You also will need to be approved for the mortgage up front and I recommend going as far as your lender will allow without an accepted contract (called loan committment). In a traditional sale, if you cannot get financing, the seller will let you out with our earnest money. In a bank sale, the only contingency allowed usually is home inspection. Once you're past the inspection period, you are at risk of losing your EMD.
Most times, the bank specifies the EMD required, will require that you use their closing attorney, and sign a bunch of as-is documents.
While you do not need an agent to represent you, I highly recommend someone who has been through this process before. Many agents in Charlotte have not done a lot of REO or HUD foreclosures and their clients are misrepresented. Work with someone who knows the process and will work for you.
Finally, the price. I just wrote a blog on this but in summary, it depends on many factors how the price was set. Sometimes the bank's rep (either a broker or appraiser) have never stepped foot in the home so the price may be inflated. Other times, there may be multiple mortgages or other liens that may cause the price. Depending on who held the note before (if the former buyer had a conventional loan vs. a VA loan), that will factor in the price. You need to make an offer based on the condition. The bank will, in most cases counter (unless there's already an offer) and you can go from there.
That's a basic rundown of the process and I haven't even scratched the surface.
Hope this helps
Your best is to find a Realtor to represent you and help you navigate through the purchase maze. If you found a bank owned house on Trulia, this means the house is already listed with an agent and the bank is paying commission to the listing agent to share with the buyer agent.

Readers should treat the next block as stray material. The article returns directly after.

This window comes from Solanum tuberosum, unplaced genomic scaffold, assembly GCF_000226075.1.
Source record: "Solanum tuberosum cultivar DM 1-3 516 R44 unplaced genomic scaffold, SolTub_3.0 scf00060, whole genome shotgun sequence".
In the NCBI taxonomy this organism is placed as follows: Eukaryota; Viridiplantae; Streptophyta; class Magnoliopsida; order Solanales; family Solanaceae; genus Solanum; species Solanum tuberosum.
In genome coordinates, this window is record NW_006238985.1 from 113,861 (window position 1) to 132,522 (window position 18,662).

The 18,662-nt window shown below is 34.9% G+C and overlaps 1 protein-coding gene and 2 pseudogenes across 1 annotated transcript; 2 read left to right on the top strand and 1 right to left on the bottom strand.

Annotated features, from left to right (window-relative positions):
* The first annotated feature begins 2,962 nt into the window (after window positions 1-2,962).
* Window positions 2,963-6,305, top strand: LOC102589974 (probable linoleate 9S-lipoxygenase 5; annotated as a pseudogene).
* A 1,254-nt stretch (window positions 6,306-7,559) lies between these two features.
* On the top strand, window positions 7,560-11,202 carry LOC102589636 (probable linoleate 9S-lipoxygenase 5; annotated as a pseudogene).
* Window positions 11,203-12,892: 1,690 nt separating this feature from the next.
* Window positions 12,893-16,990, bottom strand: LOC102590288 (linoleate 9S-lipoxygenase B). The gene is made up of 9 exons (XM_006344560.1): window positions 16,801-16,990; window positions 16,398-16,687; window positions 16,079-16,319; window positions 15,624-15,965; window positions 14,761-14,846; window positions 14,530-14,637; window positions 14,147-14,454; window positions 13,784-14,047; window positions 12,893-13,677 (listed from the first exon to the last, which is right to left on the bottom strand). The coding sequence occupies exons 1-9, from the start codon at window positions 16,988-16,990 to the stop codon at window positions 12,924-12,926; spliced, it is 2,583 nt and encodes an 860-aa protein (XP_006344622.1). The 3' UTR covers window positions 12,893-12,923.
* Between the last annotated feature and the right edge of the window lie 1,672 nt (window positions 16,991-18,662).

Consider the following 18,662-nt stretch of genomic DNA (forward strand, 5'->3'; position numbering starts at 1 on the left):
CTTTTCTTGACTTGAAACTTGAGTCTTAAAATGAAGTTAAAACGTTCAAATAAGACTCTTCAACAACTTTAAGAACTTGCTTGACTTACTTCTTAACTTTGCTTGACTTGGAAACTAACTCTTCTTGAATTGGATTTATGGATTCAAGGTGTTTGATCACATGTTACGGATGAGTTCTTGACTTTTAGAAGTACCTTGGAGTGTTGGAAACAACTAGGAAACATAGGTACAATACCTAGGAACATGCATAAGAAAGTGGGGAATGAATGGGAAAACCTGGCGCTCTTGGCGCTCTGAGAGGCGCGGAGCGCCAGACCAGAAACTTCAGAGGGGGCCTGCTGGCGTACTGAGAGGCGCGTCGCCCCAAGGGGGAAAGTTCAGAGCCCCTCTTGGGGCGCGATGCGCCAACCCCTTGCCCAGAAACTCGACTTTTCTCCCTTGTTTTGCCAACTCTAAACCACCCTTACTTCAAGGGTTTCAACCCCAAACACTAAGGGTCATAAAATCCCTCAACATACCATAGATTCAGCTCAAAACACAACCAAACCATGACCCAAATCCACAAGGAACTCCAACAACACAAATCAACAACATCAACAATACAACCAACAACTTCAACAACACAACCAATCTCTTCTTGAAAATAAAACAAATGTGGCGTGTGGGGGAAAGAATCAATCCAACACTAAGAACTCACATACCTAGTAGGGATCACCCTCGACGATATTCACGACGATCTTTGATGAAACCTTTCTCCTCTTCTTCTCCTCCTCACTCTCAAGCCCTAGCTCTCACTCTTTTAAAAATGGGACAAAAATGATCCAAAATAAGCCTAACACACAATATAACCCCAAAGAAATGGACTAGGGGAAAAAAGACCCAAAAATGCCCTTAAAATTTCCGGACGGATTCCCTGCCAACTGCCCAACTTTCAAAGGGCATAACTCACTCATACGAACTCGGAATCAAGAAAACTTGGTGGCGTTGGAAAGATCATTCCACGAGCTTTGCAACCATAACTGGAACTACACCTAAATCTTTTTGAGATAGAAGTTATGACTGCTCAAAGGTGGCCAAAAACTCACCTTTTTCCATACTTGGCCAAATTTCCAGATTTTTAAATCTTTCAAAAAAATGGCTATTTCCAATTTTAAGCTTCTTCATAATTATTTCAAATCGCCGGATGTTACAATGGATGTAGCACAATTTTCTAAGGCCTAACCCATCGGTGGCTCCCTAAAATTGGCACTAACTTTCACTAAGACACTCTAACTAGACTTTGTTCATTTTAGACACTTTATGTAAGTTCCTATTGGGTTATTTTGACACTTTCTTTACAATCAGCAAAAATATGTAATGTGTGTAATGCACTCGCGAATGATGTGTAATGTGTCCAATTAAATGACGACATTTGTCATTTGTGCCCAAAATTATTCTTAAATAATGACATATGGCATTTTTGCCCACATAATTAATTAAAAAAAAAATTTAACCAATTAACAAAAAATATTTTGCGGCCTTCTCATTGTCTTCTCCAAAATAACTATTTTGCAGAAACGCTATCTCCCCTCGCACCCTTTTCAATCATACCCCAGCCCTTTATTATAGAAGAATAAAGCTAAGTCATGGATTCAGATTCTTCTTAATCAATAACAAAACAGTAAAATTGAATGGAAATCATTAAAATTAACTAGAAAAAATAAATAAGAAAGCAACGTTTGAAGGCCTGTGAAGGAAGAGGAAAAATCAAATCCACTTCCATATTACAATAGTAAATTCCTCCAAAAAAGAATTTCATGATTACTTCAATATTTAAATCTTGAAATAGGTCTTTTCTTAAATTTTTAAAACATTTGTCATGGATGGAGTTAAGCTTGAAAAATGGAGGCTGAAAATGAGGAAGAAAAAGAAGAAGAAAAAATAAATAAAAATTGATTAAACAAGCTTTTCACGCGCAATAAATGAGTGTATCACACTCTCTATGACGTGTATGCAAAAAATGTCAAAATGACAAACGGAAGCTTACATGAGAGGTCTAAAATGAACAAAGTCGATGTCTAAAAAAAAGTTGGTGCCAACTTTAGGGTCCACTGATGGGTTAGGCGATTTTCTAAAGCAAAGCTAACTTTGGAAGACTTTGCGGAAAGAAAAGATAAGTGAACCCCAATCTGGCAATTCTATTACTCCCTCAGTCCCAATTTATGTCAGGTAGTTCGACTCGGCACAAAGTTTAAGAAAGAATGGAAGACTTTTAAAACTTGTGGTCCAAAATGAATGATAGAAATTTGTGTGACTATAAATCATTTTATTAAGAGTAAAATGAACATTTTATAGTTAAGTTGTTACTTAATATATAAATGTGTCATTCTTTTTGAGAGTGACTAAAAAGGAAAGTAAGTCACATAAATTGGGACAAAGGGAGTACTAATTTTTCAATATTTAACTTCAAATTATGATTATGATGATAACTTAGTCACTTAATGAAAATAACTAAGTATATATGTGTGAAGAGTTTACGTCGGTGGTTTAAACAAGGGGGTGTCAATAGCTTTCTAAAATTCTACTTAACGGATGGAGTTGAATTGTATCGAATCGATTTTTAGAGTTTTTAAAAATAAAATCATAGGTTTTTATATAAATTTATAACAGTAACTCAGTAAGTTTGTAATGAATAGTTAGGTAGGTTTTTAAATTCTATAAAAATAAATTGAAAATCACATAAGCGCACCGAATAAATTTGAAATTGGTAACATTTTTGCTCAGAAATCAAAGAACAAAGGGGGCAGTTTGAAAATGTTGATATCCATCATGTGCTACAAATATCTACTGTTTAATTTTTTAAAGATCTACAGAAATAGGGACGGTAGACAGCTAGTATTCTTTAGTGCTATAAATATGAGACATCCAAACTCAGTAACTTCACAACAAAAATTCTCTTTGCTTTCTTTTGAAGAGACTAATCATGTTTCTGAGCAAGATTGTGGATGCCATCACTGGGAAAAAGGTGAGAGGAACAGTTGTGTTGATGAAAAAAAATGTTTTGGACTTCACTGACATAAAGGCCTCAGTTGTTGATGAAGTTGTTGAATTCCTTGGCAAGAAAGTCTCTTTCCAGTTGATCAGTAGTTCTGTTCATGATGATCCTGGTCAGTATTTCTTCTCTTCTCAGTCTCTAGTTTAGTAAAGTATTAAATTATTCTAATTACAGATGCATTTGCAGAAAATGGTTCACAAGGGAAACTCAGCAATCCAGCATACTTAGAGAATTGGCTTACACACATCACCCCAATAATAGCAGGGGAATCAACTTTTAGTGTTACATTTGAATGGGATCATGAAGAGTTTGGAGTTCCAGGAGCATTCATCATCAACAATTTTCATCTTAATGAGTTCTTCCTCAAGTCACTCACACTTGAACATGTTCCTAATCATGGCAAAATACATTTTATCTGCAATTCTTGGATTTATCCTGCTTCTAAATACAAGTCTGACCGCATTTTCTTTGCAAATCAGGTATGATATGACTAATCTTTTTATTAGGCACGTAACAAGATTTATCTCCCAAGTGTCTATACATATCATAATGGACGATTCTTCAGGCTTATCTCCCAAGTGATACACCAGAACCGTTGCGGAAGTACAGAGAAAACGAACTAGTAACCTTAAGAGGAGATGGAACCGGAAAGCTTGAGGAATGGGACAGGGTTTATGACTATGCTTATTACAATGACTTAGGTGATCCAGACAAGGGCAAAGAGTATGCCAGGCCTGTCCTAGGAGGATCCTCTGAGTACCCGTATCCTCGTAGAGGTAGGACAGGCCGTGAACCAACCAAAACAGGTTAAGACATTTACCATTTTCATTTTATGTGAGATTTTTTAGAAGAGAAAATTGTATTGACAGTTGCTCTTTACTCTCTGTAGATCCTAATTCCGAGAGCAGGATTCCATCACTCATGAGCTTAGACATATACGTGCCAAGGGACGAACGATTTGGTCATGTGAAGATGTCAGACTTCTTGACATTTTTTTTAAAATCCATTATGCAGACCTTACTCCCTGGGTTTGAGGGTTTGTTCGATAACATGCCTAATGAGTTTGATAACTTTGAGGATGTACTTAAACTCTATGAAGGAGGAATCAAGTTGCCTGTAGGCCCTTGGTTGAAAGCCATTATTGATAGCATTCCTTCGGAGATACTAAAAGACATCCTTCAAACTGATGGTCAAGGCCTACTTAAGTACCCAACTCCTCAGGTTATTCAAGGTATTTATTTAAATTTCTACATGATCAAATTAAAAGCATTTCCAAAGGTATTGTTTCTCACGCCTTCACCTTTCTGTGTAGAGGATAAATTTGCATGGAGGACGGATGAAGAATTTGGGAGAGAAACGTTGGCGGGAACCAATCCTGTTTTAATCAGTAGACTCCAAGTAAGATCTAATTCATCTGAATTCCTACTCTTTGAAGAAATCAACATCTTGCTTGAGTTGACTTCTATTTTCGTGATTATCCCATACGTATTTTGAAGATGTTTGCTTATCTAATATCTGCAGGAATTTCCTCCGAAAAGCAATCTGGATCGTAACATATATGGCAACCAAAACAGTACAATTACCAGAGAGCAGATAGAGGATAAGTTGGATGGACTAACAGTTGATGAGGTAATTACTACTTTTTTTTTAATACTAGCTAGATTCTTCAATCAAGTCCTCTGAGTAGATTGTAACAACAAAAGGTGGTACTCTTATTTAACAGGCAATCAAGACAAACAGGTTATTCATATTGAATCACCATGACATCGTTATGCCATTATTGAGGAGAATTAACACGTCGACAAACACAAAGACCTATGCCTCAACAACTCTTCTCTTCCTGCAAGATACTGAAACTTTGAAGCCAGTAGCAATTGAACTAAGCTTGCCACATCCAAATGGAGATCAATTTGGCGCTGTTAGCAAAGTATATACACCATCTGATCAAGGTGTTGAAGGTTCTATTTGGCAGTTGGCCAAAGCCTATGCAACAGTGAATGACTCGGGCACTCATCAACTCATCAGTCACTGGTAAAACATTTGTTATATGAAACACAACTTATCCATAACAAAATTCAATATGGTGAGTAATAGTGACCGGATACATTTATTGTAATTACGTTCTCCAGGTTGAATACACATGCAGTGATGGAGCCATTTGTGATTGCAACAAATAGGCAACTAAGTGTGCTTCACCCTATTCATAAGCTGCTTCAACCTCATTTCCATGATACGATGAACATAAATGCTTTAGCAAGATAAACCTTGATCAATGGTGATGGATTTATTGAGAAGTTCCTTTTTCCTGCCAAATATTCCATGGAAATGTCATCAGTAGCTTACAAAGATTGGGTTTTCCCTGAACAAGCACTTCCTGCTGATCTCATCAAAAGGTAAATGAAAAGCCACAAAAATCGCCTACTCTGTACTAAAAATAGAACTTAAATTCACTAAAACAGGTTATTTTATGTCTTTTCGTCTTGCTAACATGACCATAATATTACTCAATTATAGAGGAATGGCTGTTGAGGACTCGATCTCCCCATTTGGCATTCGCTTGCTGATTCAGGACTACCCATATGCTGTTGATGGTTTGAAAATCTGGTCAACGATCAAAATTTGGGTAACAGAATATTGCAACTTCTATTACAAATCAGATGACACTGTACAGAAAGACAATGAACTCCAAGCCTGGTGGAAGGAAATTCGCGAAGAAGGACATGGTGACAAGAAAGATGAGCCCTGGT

Engage the service of a buyers agent will not cause you any fee/expense, but you will get good advise on how to make a reasonable offer for the property (depending on the local market condition), and give you guidance on the procedures you have to go through to perform various inspections, escrow process through successful closing of the house.
It is highly recommended that you locate an experienced broker who has a strong background or who is currently dealing with REO (bank owned) properties, short sales and foreclosures. Purchasing these properties and the processes that go along with them have changed dramatically over the past six month. Successfully contracting and getting to the closing table within a minimum time (within 1-2 months) will require the expertise of a knowledgable broker.
The majority of my business is REO, preforeclosure, short sale and foreclosure properties. I just closed a deal (short sale) where the bank had not yet approved the short sale. I obtained bank appoval in 10 days!From beginning to end my client closed the deal in under 27 days! Fortunately, I've been able to close these type deals in under 35 days.
Bank owned properties are not complex deals, but will require a steadfast and knowledgable broker. I would not advise going it alone. Your chosen broker should handle all the details in a competent and professional manner. Banks do not respond well if being forced or pushed into a short sale by brokers seeking approval. They may intentionally put a request at the bottom of their 100+ stack of deals and take months to gain approval. You want your deal to be upfront and professionally organized from the beginning.
I wish you luck in your endeavor. Choose your broker carefully and you'll have an exciting and wonderful experience!
I'm an investor and broker in the Charlotte, NC area. There are a couple of ways to handle it. You need to find out if its listed first because if it is then the lender has a process for selling it active. If not, then there are a couple other ways of working this deal. You can 1.) wait for it to become available or 2.) contact the REO department of the lender and get it before its offered through an agent/broker. Its not a bad idea to have an agent handle this for you because they will see their compensation from the lender.
Another great way to buy these types of properties is when they are in pre-foreclosure (before they are sold in at the courthouse steps).
Best of luck,
If the home is a HUD home, you will need an agent as HUD requires a HUD register licensee to put the offer in through the HUD website. Otherwise, you can contact the listing agent of the foreclosed home. Keep in mind that the listing agent represents the asset manager of the property.